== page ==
But again, I may be wrong on this, anyone who dev'd on the bitcoind wallet could give a more authoritative answer.

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August 05, 2013, 10:44:49 PM
 #1594

But again, I may be wrong on this, anyone who dev'd on the bitcoind wallet could give a more authoritative answer.

Or you could just check for yourself: getinfo returns the size of the current pool of unused keys.
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August 05, 2013, 10:53:15 PM
 #1595

But again, I may be wrong on this, anyone who dev'd on the bitcoind wallet could give a more authoritative answer.

Or you could just check for yourself: getinfo returns the size of the current pool of unused keys.

Thanks for pointing this out.

The keypoolsize seems to remain constantly at 101 with default settings on all of my instances using the same wallet.dat

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August 05, 2013, 10:56:34 PM
 #1596

I found hyper threading adds no perf increase on my end...so I run 4 threads on a sandy bridge i7 and it's faster.

Are you running Windows? If so, which version? Hyper threading performance depends on the CPU scheduler and lots of other things. The CPU scheduler in Windows isn't that great in my experience but I haven't witnessed it actually being detrimental.
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August 05, 2013, 11:06:42 PM
 #1597

So with HP9 on a 24 core 1.7GHz AMD system I was getting 8300PPS, I just upgraded to a 32 Core 2.2GHz set-up and I'm getting 7100PPS, Anyone have experience with 32 core systems? What setting might I need to adjust?
You appear to have uncovered an issue with the miner with high thread counts - I get almost no performance gain when using more than 16 threads on a 32 core system.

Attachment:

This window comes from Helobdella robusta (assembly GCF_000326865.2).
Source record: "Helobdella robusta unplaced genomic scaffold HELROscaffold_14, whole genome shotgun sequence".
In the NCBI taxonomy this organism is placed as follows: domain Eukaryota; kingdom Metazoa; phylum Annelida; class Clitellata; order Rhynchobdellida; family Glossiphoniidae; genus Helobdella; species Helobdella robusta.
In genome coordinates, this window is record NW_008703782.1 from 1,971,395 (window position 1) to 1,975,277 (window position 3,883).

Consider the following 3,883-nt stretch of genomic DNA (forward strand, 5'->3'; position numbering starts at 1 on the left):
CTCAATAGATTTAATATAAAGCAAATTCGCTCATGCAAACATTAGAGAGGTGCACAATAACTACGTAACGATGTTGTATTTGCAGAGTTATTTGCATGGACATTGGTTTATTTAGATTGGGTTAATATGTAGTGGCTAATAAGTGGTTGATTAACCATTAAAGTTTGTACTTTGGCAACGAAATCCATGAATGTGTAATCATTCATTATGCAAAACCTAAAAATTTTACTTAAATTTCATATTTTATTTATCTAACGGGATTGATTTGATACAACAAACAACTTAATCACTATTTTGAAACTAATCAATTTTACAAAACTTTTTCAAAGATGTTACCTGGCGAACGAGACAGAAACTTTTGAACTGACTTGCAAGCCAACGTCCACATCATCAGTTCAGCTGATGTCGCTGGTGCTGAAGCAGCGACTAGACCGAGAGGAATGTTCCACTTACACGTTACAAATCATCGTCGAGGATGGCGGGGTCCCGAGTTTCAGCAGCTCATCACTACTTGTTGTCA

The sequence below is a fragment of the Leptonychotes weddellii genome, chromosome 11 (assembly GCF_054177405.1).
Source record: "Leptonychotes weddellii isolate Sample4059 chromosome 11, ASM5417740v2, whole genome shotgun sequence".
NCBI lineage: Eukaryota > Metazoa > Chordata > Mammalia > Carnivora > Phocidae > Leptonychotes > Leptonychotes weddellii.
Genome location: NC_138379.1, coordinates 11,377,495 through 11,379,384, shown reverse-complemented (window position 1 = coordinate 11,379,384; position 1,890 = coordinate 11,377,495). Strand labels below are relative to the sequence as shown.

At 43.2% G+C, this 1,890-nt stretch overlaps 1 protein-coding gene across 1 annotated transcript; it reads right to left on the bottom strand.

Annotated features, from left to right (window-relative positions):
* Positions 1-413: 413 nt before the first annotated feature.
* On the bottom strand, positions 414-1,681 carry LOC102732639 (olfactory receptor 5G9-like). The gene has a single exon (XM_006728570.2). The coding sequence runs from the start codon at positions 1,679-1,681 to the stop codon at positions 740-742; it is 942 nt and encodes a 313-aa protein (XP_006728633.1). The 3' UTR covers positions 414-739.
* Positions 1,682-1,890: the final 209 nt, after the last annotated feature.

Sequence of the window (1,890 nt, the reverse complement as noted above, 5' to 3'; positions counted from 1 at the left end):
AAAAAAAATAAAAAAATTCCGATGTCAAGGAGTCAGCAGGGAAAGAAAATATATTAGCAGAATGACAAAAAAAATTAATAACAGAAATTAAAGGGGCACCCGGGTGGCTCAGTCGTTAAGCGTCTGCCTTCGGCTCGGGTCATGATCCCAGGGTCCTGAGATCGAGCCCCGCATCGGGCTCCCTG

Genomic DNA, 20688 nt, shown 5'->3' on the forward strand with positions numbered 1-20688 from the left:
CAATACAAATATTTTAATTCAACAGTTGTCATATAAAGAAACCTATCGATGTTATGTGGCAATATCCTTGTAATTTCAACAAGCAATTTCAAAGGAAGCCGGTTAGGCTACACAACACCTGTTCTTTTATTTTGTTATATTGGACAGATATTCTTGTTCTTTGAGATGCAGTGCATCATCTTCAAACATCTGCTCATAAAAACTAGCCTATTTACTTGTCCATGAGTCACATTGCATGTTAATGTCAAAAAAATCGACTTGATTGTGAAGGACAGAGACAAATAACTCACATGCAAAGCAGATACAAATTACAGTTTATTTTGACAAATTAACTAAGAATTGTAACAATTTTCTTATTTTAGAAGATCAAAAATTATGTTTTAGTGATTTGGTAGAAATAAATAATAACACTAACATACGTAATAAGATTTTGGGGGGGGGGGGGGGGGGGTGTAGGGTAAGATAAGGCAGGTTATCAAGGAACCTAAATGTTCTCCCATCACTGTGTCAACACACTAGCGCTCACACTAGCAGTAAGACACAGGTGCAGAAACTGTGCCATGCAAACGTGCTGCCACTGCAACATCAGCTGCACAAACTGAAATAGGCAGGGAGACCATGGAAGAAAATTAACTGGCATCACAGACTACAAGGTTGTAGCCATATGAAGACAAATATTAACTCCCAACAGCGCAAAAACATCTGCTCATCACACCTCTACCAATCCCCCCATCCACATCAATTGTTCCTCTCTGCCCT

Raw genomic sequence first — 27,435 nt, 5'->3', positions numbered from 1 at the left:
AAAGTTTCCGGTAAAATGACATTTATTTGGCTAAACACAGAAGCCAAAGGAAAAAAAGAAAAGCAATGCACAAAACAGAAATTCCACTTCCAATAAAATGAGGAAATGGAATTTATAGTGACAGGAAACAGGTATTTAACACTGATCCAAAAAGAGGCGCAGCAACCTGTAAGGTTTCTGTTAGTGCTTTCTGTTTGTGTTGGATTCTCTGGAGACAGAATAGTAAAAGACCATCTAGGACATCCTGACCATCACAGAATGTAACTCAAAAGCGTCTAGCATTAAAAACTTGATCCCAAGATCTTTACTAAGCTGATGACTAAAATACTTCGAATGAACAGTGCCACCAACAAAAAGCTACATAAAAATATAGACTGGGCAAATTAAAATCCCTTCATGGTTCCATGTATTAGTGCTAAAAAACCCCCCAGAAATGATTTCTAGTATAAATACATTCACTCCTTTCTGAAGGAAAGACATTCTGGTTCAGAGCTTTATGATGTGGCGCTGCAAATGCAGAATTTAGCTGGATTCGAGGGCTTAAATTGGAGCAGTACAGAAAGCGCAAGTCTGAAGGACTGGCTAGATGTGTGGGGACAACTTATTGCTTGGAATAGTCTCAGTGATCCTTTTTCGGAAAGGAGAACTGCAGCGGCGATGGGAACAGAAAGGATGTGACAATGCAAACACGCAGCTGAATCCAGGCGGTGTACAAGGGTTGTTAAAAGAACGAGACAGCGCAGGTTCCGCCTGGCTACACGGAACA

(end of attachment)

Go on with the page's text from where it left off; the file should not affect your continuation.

mikael / sunny any thoughts where this bottleneck might be?

Well, as far as I know there are 2 bottlenecks when it comes to scaling out:

1) Block generation. Only 1 thread at a time can be generating new blocks. This was already mostly fixed by Sunny.

2) Memory allocation. The default malloc implementation uses mutexes internally which reduces performance with multiple thread trying to allocate memory. This shouldn't be an issue with my client because I have reduced the amount of memory allocations needed.

So as far as the code is concerned there shouldn't really be any bottlenecks. If the caches on the CPU are completely inadequate, some performance issues would start appearing. But as far as I know, most server CPUs have pretty big caches.

And of course if you have a VPS, remember that you may be sharing the CPU time with other people's instances.
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August 05, 2013, 11:40:24 PM
Last edit: August 05, 2013, 11:59:56 PM by 1l1l11ll1l
 #1598

So with HP9 on a 24 core 1.7GHz AMD system I was getting 8300PPS, I just upgraded to a 32 Core 2.2GHz set-up and I'm getting 7100PPS, Anyone have experience with 32 core systems? What setting might I need to adjust?
You appear to have uncovered an issue with the miner with high thread counts - I get almost no performance gain when using more than 16 threads on a 32 core system.  

mikael / sunny any thoughts where this bottleneck might be?

Well, as far as I know there are 2 bottlenecks when it comes to scaling out:

1) Block generation. Only 1 thread at a time can be generating new blocks. This was already mostly fixed by Sunny.

2) Memory allocation. The default malloc implementation uses mutexes internally which reduces performance with multiple thread trying to allocate memory. This shouldn't be an issue with my client because I have reduced the amount of memory allocations needed.